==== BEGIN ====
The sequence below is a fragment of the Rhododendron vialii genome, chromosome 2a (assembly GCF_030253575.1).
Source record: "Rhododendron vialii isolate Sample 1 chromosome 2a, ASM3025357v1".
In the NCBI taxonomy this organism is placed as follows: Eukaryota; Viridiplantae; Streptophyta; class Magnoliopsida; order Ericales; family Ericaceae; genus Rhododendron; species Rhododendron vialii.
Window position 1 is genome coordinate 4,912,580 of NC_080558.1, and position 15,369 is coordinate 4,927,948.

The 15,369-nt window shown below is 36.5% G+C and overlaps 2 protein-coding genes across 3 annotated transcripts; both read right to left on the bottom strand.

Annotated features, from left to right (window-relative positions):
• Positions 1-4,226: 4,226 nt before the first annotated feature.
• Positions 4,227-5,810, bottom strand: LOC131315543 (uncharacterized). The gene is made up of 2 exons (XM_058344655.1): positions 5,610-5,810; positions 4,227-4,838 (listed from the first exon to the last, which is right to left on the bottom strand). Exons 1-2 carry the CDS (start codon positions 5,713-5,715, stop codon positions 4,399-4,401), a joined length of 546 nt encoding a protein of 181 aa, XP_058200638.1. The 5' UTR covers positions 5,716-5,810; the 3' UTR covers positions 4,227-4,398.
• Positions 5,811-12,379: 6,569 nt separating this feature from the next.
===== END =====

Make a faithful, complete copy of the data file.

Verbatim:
The sequence below is a fragment of the Rhododendron vialii genome, chromosome 2a (assembly GCF_030253575.1).
Source record: "Rhododendron vialii isolate Sample 1 chromosome 2a, ASM3025357v1".
In the NCBI taxonomy this organism is placed as follows: Eukaryota; Viridiplantae; Streptophyta; class Magnoliopsida; order Ericales; family Ericaceae; genus Rhododendron; species Rhododendron vialii.
Window position 1 is genome coordinate 4,912,580 of NC_080558.1, and position 15,369 is coordinate 4,927,948.

The 15,369-nt window shown below is 36.5% G+C and overlaps 2 protein-coding genes across 3 annotated transcripts; both read right to left on the bottom strand.

Annotated features, from left to right (window-relative positions):
• Positions 1-4,226: 4,226 nt before the first annotated feature.
• Positions 4,227-5,810, bottom strand: LOC131315543 (uncharacterized). The gene is made up of 2 exons (XM_058344655.1): positions 5,610-5,810; positions 4,227-4,838 (listed from the first exon to the last, which is right to left on the bottom strand). Exons 1-2 carry the CDS (start codon positions 5,713-5,715, stop codon positions 4,399-4,401), a joined length of 546 nt encoding a protein of 181 aa, XP_058200638.1. The 5' UTR covers positions 5,716-5,810; the 3' UTR covers positions 4,227-4,398.
• Positions 5,811-12,379: 6,569 nt separating this feature from the next.